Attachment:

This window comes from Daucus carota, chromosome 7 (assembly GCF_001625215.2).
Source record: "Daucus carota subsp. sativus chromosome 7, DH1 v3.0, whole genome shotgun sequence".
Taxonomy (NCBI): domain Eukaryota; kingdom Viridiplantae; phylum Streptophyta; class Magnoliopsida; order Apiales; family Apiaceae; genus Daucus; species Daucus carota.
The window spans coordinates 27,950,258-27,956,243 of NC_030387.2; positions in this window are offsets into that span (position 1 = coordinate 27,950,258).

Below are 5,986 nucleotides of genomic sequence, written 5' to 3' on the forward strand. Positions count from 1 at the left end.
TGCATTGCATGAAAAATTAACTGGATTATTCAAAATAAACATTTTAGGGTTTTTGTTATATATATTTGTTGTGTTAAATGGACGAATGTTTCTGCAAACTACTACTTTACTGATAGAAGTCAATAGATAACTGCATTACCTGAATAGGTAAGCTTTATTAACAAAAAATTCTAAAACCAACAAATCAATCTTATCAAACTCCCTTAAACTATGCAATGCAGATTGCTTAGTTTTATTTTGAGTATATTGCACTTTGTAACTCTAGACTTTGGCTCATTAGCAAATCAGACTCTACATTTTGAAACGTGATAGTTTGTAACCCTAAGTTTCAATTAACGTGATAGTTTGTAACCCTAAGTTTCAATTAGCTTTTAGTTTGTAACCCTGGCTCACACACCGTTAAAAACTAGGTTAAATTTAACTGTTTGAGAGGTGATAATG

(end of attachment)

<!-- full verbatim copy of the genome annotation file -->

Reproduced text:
This window comes from Daucus carota, chromosome 7 (assembly GCF_001625215.2).
Source record: "Daucus carota subsp. sativus chromosome 7, DH1 v3.0, whole genome shotgun sequence".
Taxonomy (NCBI): domain Eukaryota; kingdom Viridiplantae; phylum Streptophyta; class Magnoliopsida; order Apiales; family Apiaceae; genus Daucus; species Daucus carota.
The window spans coordinates 27,950,258-27,956,243 of NC_030387.2; positions in this window are offsets into that span (position 1 = coordinate 27,950,258).

Below are 5,986 nucleotides of genomic sequence, written 5' to 3' on the forward strand. Positions count from 1 at the left end.
TGCATTGCATGAAAAATTAACTGGATTATTCAAAATAAACATTTTAGGGTTTTTGTTATATATATTTGTTGTGTTAAATGGACGAATGTTTCTGCAAACTACTACTTTACTGATAGAAGTCAATAGATAACTGCATTACCTGAATAGGTAAGCTTTATTAACAAAAAATTCTAAAACCAACAAATCAATCTTATCAAACTCCCTTAAACTATGCAATGCAGATTGCTTAGTTTTATTTTGAGTATATTGCACTTTGTAACTCTAGACTTTGGCTCATTAGCAAATCAGACTCTACATTTTGAAACGTGATAGTTTGTAACCCTAAGTTTCAATTAACGTGATAGTTTGTAACCCTAAGTTTCAATTAGCTTTTAGTTTGTAACCCTGGCTCACACACCGTTAAAAACTAGGTTAAATTTAACTGTTTGAGAGGTGATAATG